December 11th, 2021, marked one year since the emergency use authorization of the first COVID-19 vaccine, which is now available for anybody aged 5 and up. Vaccines are our best tool to combat a virus that has taken nearly one million lives in the United States and wreaked havoc on many of our social structures, including the public education system. Yet at a time when we need educators to help our struggling students recover from the pandemic, school boards across Orange County are wasting time and energy in misguided attempts to undermine a statewide COVID-19 vaccine policy.
Governor Gavin Newsom’s policy requiring K-12 students in the state’s public and private schools to get vaccinated against COVID-19 is intended to help schools safely maintain in-person instruction. This policy will not go into place immediately; it requires full FDA approval before school systems can enforce the vaccine requirement. Currently vaccines for school-aged children are only available through an emergency use authorization.
Several school boards across the county have formally opposed the vaccine requirement, while others are considering drafting similar letters to the Governor. These letters rightly highlight the importance of in-person instruction for students’ academic and social development and the crucial role that school districts play as a primary provider of essential services for many children.
These letters, however, do more harm than benefit. First, COVID-19 vaccines do work and make it easier and safer to get children back in school permanently. Second, they obfuscate important details about the vaccine policy. The letters often cite a lack of data on the COVID-19 vaccines’ longer-term consequences for children as important evidence against the policy, ignoring that the policy will not go into effect until the FDA provides full approval of the vaccine for children through its lengthy and rigorous review process. They also argue guardians should have the right to make a choice that is best for their children without mentioning that the policy does allow for choice through personal and medical exemptions.
Third, the letters claim vaccine requirements may prompt families to opt out of our public schools, creating economic hardships for our school districts. However, vaccine requirements have broad support from voters across California, with approximately 69% of voters in California supporting them. Further, in recognition of the importance of vaccinations in maintaining health and safety, vaccine requirements have decades-old precedents in California and across the country. These letters fail to represent majority viewpoints, and school boards should represent their communities. Boards should instead be concerned that failure to mandate vaccination will lead to an even greater exodus of parents concerned about the safety of their children.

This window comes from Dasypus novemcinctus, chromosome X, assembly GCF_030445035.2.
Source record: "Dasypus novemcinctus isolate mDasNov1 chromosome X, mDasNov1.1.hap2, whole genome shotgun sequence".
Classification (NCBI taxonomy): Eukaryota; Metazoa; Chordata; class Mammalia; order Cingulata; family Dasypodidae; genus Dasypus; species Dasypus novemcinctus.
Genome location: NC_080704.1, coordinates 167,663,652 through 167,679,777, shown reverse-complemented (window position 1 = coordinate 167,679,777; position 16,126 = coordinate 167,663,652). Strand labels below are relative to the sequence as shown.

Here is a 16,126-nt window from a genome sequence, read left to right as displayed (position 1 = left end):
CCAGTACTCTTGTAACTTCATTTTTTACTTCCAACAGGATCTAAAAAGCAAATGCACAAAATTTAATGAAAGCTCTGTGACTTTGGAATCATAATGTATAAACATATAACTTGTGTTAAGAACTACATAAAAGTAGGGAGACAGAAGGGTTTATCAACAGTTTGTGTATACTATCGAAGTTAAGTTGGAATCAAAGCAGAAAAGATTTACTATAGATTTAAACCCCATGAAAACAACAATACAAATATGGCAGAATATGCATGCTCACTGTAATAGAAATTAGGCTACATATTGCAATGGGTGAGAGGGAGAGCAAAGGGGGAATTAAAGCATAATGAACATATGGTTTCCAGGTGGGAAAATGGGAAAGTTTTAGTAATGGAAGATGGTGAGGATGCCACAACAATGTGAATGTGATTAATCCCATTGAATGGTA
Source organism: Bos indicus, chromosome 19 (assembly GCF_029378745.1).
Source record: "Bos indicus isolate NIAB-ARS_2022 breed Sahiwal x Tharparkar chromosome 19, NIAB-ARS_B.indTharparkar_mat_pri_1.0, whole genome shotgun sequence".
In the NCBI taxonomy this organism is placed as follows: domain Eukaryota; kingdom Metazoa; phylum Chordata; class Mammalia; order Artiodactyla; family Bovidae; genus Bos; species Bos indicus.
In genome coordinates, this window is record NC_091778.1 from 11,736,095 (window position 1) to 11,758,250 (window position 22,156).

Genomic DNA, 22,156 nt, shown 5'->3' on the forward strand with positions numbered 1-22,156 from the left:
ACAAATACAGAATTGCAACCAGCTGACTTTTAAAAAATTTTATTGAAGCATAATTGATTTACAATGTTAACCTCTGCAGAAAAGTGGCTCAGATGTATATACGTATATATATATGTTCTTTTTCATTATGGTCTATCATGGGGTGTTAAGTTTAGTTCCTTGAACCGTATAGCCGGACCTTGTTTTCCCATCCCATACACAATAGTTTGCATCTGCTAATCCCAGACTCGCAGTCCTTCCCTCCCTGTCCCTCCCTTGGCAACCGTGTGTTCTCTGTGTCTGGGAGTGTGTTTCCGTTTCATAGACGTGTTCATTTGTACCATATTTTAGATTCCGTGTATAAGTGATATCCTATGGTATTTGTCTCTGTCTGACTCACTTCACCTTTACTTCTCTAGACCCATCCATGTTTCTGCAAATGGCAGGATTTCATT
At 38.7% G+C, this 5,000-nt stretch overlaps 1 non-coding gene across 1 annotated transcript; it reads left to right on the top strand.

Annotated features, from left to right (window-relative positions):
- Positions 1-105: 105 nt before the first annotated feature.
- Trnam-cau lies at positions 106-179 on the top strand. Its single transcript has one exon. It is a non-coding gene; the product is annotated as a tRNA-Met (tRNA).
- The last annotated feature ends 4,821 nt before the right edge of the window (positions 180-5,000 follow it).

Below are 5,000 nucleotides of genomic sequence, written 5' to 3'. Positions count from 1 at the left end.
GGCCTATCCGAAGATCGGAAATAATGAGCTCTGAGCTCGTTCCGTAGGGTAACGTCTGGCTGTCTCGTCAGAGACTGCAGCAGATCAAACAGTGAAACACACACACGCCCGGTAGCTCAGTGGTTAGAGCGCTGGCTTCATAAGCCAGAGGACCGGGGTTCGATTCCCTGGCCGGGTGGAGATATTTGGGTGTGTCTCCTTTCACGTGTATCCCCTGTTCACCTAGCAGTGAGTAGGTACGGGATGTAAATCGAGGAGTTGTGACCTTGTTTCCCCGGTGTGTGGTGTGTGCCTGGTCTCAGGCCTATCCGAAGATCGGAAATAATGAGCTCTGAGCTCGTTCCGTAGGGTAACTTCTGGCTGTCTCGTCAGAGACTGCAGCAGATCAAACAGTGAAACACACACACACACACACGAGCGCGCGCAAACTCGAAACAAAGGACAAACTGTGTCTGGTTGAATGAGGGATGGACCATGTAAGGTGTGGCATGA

Fourth, these letters send a clear message: the loud voices of a minority who oppose vaccine requirements for attending public schools are more important than the health and safety of our students, teachers, staff, and communities. This message teaches our children to focus on individualism and self-interest rather than how their behavior helps or harms the collective good.
Finally, the debate over COVID-19 safety protocols, vaccine mandates, and other politically contentious topics divides us unnecessarily and distracts us from what matters most: ensuring that our educators have the resources and support needed to help our children recover from the pandemic. Faced with unprecedented disruption to typical learning environments and the ever-present threat of a COVID-19 outbreak, educators have done a remarkable job during the pandemic, and parents recognize that. Even with these herculean efforts, students are struggling. They are struggling academically. They are struggling with unprecedented mental health issues. They are struggling to attend school regularly. Without strong intervention these struggles may result in severe, lasting consequences for students.
There is widespread agreement that in-person learning opportunities are critical for students. Additionally, school districts have an influx of COVID-19 recovery funding. Rather than engaging in heated political debate over issues unrelated to the teaching and learning of students, school boards should focus their efforts on promoting the implementation of additional learning opportunities, providing social-emotional supports, and delivering other opportunities for students to catch-up.
Andrew McEachin lives with his wife and two children in Huntington Beach. He is an education policy researcher, and teaches graduate-level courses on statistics and economics of education. @ajmceachin
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